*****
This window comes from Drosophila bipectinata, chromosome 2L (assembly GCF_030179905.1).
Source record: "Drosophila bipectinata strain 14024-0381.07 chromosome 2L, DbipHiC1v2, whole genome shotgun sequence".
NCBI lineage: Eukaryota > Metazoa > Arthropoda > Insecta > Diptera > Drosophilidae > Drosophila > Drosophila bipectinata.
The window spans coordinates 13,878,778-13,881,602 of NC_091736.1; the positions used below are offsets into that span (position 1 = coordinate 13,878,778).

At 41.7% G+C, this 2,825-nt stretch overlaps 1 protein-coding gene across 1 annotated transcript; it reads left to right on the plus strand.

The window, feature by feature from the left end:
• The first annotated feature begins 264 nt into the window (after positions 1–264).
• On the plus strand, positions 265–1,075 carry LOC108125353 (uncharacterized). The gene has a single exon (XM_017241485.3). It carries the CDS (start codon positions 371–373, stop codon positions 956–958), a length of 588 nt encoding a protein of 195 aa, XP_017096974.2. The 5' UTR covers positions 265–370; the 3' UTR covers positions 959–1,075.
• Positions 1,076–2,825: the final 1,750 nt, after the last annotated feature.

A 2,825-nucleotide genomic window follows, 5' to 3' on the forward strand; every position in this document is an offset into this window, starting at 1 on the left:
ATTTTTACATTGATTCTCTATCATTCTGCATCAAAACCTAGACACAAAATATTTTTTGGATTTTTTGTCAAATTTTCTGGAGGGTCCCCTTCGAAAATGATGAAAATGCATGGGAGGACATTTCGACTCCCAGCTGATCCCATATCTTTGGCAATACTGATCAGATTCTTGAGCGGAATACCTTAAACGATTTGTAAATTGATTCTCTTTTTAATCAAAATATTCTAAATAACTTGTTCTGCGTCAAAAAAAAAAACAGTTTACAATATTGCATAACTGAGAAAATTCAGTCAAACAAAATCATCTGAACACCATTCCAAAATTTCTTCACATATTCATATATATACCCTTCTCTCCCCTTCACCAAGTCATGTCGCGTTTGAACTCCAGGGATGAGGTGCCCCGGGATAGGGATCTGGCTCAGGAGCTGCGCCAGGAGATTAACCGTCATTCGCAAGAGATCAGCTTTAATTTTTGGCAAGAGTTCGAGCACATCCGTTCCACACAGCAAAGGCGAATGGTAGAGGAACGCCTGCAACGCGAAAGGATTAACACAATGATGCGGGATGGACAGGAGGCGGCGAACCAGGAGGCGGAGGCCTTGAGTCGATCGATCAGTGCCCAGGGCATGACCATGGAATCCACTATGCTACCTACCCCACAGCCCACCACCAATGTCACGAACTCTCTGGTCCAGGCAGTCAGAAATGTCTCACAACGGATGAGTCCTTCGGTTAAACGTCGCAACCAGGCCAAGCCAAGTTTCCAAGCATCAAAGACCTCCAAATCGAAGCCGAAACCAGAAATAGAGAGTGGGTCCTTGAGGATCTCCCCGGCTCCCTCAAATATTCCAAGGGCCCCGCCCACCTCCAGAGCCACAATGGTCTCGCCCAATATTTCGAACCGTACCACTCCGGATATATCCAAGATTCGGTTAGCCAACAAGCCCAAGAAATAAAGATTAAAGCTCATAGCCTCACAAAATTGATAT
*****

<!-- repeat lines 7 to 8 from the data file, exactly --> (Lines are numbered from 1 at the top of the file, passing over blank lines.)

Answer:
• The first annotated feature begins 264 nt into the window (after positions 1–264).
• On the plus strand, positions 265–1,075 carry LOC108125353 (uncharacterized). The gene has a single exon (XM_017241485.3). It carries the CDS (start codon positions 371–373, stop codon positions 956–958), a length of 588 nt encoding a protein of 195 aa, XP_017096974.2. The 5' UTR covers positions 265–370; the 3' UTR covers positions 959–1,075.